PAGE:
In addition, President Obama has pledged to lift restrictions on funding needle exchange programs in the U.S. and overseas. However, for PEPFAR programs those restrictions would not require a change in U.S. law—only a change in PEPFAR policy guidance to countries. Nevertheless the Administration has not authorized that change.
US Committment to Expanding Global Health Investments:
President Obama pledged to expand investments in global health programs as a feature of U.S. foreign policy. Investments in reproductive, maternal, newborn and child health, neglected tropical diseases, and other health priorities are much needed and would bolster the health of people living with HIV around the world. In May 2009, the White House announced a “Global Health Initiative.”
The details of this six-year program remain vague, however a coalition of leading US-based global health organizations point out that the current $63 billion price tag touted by the White House will not be sufficient to reach the goals envisioned—instead an estimated $95 billion over six years would be needed.16 Lantos-Hyde Act spending for AIDS, tuberculosis and malaria programs is pledged at $48 billion over five years; a $63 billion health initiative over six years means significant increases in other health priorities would have to come at the expense of infectious disease investments—or not at all.
With AIDS as the number one killer of women of reproductive age around the world, tackling maternal mortality and child health requires expansion of HIV treatment and prevention programs and simultaneous expansion of other women’s health priorities.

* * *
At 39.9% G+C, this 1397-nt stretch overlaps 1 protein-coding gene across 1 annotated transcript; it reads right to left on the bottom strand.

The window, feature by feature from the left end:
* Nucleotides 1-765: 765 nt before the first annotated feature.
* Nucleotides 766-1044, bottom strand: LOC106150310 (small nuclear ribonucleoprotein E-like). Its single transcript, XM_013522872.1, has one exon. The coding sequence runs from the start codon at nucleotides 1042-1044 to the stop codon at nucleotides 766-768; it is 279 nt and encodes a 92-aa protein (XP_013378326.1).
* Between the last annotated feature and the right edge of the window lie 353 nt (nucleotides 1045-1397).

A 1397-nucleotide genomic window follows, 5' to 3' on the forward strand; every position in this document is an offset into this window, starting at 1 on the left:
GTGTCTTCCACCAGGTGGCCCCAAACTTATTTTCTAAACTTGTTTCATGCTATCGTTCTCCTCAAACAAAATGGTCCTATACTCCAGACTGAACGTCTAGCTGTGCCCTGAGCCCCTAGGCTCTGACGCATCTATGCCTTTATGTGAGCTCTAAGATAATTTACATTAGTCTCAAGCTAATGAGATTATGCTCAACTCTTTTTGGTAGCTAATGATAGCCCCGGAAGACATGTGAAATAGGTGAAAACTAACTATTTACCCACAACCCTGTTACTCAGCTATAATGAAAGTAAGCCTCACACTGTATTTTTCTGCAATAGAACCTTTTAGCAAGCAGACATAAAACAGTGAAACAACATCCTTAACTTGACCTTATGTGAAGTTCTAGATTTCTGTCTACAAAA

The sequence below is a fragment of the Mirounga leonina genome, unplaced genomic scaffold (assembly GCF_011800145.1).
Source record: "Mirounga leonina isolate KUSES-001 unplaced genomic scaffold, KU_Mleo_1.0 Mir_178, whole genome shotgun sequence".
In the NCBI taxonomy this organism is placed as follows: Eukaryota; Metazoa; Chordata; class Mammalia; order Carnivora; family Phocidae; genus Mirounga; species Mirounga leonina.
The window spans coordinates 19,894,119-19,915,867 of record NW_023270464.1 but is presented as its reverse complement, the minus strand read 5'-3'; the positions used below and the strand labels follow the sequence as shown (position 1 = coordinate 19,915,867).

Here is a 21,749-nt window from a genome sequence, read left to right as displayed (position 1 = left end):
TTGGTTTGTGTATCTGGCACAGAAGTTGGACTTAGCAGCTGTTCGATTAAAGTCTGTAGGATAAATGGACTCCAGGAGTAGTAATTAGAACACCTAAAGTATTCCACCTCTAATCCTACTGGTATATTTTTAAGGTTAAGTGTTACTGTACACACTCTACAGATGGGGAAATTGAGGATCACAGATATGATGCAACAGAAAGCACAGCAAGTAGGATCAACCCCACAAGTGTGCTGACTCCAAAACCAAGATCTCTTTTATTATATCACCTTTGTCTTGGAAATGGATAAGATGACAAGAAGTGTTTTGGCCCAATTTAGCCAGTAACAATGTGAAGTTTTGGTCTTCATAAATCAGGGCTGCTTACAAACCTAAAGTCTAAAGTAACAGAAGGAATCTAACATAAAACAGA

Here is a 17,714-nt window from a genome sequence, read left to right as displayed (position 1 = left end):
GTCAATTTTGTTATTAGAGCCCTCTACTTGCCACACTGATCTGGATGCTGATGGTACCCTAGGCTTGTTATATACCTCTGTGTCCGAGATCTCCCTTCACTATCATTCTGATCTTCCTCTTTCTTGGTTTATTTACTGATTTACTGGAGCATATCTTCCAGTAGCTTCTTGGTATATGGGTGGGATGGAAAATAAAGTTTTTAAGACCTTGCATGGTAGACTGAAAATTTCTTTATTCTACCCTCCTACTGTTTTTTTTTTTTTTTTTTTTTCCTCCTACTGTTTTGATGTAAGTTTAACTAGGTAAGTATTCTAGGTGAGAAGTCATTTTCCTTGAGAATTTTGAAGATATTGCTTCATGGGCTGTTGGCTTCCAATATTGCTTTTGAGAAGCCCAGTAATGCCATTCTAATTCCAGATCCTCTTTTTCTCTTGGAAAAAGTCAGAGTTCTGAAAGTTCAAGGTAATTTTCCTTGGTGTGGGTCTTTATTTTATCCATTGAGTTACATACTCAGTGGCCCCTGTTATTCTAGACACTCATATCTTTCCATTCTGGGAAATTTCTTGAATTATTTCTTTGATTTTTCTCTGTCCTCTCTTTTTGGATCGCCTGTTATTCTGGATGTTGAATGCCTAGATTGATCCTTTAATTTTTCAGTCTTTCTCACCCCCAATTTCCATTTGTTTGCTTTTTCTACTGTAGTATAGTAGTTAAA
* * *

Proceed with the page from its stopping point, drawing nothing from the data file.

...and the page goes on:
In his first year in office, President Obama has all but failed to fulfill his commitments to wage an aggressive battle against global AIDS. Signs of policy shifts toward science-based prevention are most welcome, as is the President’s progress on lifting of the ban on people living with HIV traveling or immigrating to the U.S. However, this cannot mask the failure—so far—to chart a course that fully funds the U.S. response against global AIDS and ensures policy changes that were promised, are kept. Leading up to the State of the Union and the release of the FY2011 budget in February 2010, President Obama should take the following steps in order to make the urgent course correction needed:
* Fulfill promises on funding: This means not flat-funding AIDS in FY2011 but instead increasing funding to $7.25 billion for PEPFAR and $2 billion for the Global Fund. This would put the President back on track reaching the Congressional Lantos-Hyde Act authorization of $48 billion for AIDS, tuberculosis, and malaria by 2013—including $39 billion for HIV. In addition to bilateral aid, the Administration should also support the establishment of a tax on currency transactions for health, a straightforward way to raise substantial new resources, and a move that was recently endorsed by several G8 country governments. Finally, the Obama Administration should help ensure that U.S. funding is truly additional, by supporting liberalization of IMF macroeconomic policies.
* Set a goal to double the number of people on treatment to 6 million by 2013: The Bush lame-duck budget will have financed an expansion to nearly 3 million people on treatment by this year. Doubling treatment coverage to 6 million is possible—and would put the U.S. on track to treat roughly one-third of those in need under new WHO guidelines announced today.
* Real support to evidence-based prevention: The Administration should launch a full review of its prevention portfolio and eliminate funding for prevention programs that are not evidence based, such as abstinence-only programs. It should immediately issue new guidance to all programs focused on science and evidence. It must also lift the policy barriers to proven health interventions such as syringe exchange.